‘He doesn’t like the clubbable Commons’: Filmmaker’s quest to reveal the real Dennis Skinner
Dan Carrier talks to director Daniel Draper about his new film, a refreshing look at the ‘Beast of Bolsover’ – Dennis Skinner MP
31 August, 2017 — By Dan Carrier
Man about the House: Dennis Skinner
IN an age when politicians spout over and over such incomprehensible phrases as “Brexit Means Brexit”, “Strong and Stable” and “Ordinary Working Families,” when their political aims bend with whatever they feel will win them votes rather than based on solid ethical foundations, 85-year-old Parliamentarian Dennis Skinner shines like a beacon.
The MP for Bolsover, Derbyshire, has been in the Commons since 1970 and speaks his mind in the tradition of the greatest Parliamentary orators.
Now the MP, who prefers constituency work and holding the government to account from the back benches to appearing in newspapers or on TV, is the subject of a new documentary.
It represents something of a departure for the veteran Socialist and Republican and follows on from a brilliant and critically acclaimed autobiography, published two years ago.
Made by director Daniel Draper, Dennis Skinner: the Nature of the Beast, creates a rounded picture of the man.
The film came about after Daniel, a film graduate originally from Liverpool, read Robert Tressell’s seminal novel The Ragged-Trousered Philanthropists. It is a book that has inspired generations to look at the world around them in a different light – and set Daniel on a path to direct a new documentary about one of the left’s greatest ever parliamentarians.
Daniel and his company, Shut Out The Light, specialises in films about communities, music and news.
“I am a working-class lad and was brought up to vote Labour,” he says, “but I became truly politicised five years ago when I read Tressell.”
The book, modelled on the seaside town of Hastings and written in the Edwardian period, tells of a group of painters and decorators and uses their stories to show how wealth and capital, labour and the ownership of the means of production create class division in Britain. It is as relevant today as it was when Tressell wrote it – and shows why the need for backbenchers such as Skinner is as vital as ever in Parliament.
Daniel made a film about the book to mark the 100th anniversary of its publication in 2014 and, to do so, contacted Mr Skinner to ask for an interview. The MP, known as the Beast of Bolsover for his uncompromising and combative style, agreed.
Film-maker Daniel Draper
“We spoke and I did not see this side, this public persona, at all,” recalls Daniel. “You see an image portrayed by him by the media and on TV – but there is so much more to him than meets the eye. I sent him a letter and asked him if I could make a documentary about his life.”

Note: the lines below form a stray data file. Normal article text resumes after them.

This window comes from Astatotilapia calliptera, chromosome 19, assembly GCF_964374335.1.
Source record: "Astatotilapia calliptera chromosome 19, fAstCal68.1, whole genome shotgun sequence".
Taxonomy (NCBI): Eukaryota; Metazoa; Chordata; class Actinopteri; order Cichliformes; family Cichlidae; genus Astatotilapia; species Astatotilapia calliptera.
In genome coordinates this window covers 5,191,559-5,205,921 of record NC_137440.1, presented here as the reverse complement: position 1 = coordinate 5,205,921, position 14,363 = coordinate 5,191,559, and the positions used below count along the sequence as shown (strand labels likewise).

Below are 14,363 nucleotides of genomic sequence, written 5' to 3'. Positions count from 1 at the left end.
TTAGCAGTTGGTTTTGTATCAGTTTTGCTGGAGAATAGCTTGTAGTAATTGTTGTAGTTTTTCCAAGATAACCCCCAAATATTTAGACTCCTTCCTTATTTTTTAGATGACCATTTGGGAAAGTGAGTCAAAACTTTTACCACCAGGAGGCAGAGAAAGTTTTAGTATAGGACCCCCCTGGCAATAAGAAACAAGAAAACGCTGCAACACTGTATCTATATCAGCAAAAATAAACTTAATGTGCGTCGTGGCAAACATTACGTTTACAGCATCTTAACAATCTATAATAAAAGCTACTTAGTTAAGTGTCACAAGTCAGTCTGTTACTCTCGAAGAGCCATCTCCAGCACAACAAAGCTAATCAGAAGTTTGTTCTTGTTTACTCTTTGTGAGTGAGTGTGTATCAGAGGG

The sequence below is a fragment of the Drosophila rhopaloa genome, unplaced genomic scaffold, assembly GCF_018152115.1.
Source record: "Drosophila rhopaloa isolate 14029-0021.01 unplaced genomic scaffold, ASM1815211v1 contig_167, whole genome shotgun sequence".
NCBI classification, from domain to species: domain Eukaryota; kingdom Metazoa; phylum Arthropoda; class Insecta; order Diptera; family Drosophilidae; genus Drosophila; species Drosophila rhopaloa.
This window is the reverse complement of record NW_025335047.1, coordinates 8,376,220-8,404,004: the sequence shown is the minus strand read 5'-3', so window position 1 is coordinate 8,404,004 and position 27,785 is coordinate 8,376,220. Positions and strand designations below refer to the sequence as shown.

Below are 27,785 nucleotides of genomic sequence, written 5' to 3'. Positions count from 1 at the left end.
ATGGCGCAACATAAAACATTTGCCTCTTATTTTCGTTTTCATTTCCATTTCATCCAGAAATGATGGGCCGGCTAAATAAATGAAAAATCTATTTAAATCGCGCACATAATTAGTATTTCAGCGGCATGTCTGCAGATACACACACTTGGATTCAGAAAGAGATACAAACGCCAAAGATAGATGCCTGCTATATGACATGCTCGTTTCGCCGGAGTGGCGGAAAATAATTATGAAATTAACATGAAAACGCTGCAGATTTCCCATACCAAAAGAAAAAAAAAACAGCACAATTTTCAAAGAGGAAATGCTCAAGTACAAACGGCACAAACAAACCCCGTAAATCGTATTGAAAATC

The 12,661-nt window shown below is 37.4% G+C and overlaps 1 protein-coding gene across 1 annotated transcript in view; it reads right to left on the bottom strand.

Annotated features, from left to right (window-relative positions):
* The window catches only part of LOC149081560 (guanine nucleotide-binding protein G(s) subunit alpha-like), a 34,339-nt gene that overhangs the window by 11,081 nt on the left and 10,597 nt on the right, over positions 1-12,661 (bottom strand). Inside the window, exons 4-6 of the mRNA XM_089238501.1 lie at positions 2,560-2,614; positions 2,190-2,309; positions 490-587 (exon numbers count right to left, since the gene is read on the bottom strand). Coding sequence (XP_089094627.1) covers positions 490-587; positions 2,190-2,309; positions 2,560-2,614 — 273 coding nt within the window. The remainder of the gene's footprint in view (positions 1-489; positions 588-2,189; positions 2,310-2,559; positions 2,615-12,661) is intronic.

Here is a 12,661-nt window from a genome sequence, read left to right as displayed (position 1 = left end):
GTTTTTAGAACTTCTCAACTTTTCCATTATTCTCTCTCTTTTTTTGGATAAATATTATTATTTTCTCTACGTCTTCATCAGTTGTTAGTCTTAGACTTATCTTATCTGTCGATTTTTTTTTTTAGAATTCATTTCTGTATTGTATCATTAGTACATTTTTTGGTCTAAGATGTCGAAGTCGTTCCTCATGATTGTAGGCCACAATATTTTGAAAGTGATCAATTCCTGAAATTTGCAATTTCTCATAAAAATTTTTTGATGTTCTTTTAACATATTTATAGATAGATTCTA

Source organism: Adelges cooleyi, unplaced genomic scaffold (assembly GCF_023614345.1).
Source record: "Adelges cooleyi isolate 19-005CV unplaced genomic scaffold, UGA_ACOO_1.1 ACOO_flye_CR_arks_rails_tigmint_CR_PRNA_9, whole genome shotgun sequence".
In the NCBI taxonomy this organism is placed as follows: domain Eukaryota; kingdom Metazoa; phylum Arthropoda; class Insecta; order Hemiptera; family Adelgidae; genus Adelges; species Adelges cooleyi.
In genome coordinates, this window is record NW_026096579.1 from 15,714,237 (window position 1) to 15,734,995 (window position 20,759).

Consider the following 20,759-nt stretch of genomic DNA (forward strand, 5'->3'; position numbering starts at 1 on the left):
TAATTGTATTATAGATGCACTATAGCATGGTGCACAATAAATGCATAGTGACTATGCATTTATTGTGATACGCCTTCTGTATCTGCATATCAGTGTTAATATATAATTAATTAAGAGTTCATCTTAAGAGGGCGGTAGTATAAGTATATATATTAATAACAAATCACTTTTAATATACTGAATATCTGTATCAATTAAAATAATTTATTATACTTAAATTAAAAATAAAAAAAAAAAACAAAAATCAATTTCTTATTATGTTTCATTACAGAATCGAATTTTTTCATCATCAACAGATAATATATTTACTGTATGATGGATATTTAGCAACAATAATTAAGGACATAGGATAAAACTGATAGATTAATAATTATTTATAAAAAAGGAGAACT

Mr Skinner responded – at 8am on a Sunday morning.
“I had been out drinking the night before,” says Daniel. “I thought – ‘oh no way, it’s Dennis Skinner on the phone’. We ended up speaking for two hours.”
The politician’s autobiography came out two years ago, but he has always shunned publicity.
“He doesn’t like media types or the ‘clubbable’ atmosphere of the Commons – that’s why he never goes into the bars at Parliament. But we spoke and he said: ‘OK, let’s give it a go’.”
And in the film a better picture emerges of a person painted as a bogeyman by the right-wing press, a person who loves football and music, about the background that has forged a set of mortal values that guides what he does. His “spiky” persona, according to those who demonise him, is just not apparent.
“Everyone asked what is Dennis like? They can see him being quite short but frankly he was great to work with.”
And a lighter side of the man who is seen as fairly dour – he never forgets the challenges he faces on behalf of his constituents – appears. For example, he is persuaded to sing on camera – “I don’t think he really wanted to,” admits Daniel. “But he was a real gent, considerate, kind.”
The importance of Mr Skinner’s approach to being an MP is a crucial part of the film.
“He sees being an MP as a job, not a career,” adds Daniel. “He turns up to the Commons every day. He feels that if you didn’t turn up to a pit to work, you wouldn’t get paid, so how is going to the Commons any different from other jobs?
“He also believes he is fortunate to be elected and does not take his role for granted. He isn’t interested in patronage, he just wants to represent his constituents.”
And Mr Skinner’s ability to tell truth to power has never dimmed, despite the tides of political fashions often going against him.
“His stance is as relevant today as ever,” adds Daniel. “Yet he told us how in the late 80s, he used to go on Question Time regularly, but the producers were then told he did not represent the views of the Labour Party. But you can see how today he represents something more than the Parliamentary Labour Party. If you look at the membership today, you can see how Dennis is in tune with 500,000 people who are members.”
It isn’t just his unbending moral stance – as a Republican, his quips at the state opening of parliament have become legendary – but his often under-reported, eloquent style from the benches is another factor that makes him so endearing and such a good topic for a film.
“He cuts through the bullshit,” adds Daniel, citing how Mr Skinner is often ahead of the curve with his reading of the world, a prime example being the scandal of how workers for companies such as Sports Direct are treated.
Including interviews with the MP, and plenty of archive footage showing him at his best, the film not only reveals more about the life of the MP, but should act as a guide for those who represent us.
One can only wonder how much better Britain would be if our elected representatives could be a little more like the one and only Dennis Skinner.
• Dennis Skinner: Nature of the Beast is in cinemas next week.